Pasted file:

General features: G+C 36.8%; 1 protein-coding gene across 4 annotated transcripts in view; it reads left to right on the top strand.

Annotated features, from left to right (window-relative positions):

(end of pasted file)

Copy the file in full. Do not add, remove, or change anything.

General features: G+C 36.8%; 1 protein-coding gene across 4 annotated transcripts in view; it reads left to right on the top strand.

Annotated features, from left to right (window-relative positions):